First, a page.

I first got interested in organic farming from Jamie Oliver’s ‘At home’ series. I probably never did any of his recipes but there was a gardener called Brian. He looks over the garden and give various tips about treatment and efficiency. From basic ‘growing potatoes in a compost bag’ to forming zucchini trees.
Now that was my cup of tea.
While now I am a self-sufficient organic gardener, I constantly look for better ways to garden. Today I want to give you basic introductions on most efficient modern ways of gardening.
I may follow up with detailed series, or you will have to do research yourself. I don’t know yet because I haven’t tried them all by myself. Whichever is the case, by understanding the options, doing research won’t be hard to.
We will be looking at hydroponics, aeroponics, aquaponics, bioponics and vermiponics. While not all of them are purely organic, but there is also benefit to that. You know exactly what nutrients you put in and, if you really want to, you can
This was my first introduction to soil-free gardening. I was fascinated by how efficient some systems can be. For instance, you can make two-story or three-story hydroponic slides. As I mentioned above, you control the type and amount of nutrients you put in. As the plants in the system are places in an ascending order, the plant takes what it needs and after all plants have been served, the water returns to the original tank.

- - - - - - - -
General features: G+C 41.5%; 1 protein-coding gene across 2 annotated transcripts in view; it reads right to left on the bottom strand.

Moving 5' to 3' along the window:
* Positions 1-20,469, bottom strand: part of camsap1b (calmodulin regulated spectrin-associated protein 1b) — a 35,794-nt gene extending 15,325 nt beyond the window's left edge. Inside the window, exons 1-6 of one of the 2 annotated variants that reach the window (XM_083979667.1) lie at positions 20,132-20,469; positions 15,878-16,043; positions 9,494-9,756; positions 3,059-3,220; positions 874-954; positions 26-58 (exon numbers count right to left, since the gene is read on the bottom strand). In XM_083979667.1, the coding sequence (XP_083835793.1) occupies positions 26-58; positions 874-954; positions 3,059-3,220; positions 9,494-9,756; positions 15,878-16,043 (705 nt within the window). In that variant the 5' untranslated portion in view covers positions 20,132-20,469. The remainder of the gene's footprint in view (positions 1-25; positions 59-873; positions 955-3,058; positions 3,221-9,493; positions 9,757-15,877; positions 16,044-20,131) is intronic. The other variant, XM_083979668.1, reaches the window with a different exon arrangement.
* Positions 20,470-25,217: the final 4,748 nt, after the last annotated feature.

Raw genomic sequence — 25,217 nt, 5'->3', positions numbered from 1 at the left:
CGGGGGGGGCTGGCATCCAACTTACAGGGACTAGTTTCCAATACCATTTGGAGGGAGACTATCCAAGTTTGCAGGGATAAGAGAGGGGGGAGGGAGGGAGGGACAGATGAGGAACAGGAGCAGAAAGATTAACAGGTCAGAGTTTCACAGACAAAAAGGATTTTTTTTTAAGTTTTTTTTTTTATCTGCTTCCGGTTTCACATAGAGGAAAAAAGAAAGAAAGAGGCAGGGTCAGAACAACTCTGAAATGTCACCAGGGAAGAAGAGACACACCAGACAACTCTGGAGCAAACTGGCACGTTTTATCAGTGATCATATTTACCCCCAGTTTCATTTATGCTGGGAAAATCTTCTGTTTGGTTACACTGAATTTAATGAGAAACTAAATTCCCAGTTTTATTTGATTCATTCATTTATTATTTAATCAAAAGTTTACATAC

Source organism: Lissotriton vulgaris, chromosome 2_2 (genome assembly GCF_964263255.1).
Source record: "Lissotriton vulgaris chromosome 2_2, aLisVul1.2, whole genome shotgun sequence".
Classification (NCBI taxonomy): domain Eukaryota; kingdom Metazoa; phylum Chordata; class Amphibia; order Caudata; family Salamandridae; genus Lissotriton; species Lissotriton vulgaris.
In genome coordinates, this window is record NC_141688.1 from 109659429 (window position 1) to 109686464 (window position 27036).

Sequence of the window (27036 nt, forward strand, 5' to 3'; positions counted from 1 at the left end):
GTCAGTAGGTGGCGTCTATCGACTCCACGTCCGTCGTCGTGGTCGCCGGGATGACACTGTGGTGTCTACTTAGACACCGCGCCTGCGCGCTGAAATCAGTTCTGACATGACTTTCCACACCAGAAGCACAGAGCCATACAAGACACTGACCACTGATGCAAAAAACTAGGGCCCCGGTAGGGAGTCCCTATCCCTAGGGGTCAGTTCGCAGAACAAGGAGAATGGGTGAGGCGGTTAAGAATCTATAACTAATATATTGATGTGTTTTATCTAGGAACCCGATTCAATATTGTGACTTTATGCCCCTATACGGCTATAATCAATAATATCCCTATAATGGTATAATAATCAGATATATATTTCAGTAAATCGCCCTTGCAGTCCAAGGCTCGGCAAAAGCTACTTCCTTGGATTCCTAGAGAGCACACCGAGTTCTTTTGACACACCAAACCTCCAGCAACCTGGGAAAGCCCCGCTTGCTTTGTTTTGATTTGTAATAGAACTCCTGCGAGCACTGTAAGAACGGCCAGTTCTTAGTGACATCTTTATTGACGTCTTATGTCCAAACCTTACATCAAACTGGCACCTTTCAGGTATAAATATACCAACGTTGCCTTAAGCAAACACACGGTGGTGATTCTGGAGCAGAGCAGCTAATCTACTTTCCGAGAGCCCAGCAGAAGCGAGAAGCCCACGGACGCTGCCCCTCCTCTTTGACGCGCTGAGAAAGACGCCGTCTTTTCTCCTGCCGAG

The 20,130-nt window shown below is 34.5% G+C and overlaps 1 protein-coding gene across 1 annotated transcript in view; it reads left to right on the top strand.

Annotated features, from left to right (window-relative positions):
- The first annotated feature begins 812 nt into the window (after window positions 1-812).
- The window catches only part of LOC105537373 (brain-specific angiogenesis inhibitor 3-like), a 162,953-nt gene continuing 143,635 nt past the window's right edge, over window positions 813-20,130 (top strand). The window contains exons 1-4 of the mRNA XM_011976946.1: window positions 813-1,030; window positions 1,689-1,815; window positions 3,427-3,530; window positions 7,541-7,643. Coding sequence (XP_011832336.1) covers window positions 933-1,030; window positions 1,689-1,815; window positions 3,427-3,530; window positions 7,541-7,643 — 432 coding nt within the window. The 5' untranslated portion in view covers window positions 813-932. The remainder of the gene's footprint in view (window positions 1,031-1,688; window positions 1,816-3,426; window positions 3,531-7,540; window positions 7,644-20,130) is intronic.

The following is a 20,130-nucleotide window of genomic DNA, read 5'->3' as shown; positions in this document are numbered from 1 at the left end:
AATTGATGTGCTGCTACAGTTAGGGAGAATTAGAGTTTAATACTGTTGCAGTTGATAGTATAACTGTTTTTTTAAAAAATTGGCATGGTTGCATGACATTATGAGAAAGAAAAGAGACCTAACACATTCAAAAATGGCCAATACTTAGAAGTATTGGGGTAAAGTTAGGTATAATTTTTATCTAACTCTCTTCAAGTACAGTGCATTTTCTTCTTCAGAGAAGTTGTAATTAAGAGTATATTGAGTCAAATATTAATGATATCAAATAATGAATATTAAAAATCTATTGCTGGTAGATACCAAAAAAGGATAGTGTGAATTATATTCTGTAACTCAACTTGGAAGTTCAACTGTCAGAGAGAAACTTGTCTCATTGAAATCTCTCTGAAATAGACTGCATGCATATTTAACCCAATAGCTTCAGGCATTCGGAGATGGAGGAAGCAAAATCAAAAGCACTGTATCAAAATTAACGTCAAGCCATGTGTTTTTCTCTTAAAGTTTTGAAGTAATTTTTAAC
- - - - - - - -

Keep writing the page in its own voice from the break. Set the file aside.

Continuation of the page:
I have tried aquaponics as it’s very similar to hydroponics. You need a small generator to run the water through the system. You also need nutrients. The same except nitrogen. Because in this case, nitrogen is provided by a connected tank with fish. Naturally, harder to maintain but also more organic.
In aeroponics, as the name suggests, the roots of the plants never reach the water. Instead, the nutrient-full water is sprayed onto the roots. The plant takes what it needs, the rest drips off to the original tank.. And again, like casino slot sites, everything spins around and around.
A huge benefit of aeroponics is its stackability. 30-feet tall? 100 feet tall? In a modern airport or middle of nowhere? It’s all good.
I know what you are thinking. Do you need nutrients for everything? But sadly, yes. Either from soil, or other resources, the plant needs resources to grow. Soil-less and indoor garden already provides a ton of benefits. To make it 100% organic is very hard. But possible.
But bioponics at least tries to right the wrong, so to speak. It was created by Bioponica and to quote them fish in this system ”derive nutrients from dissolved solids of grasses and microbes”.
Vermiponics is similar to aquaponics. However, instead of fish, you use worms that provide some of the nutrients. It is not a soil-less system but, to my mind, it’s currently the best combination of what organics and modern farming can produce.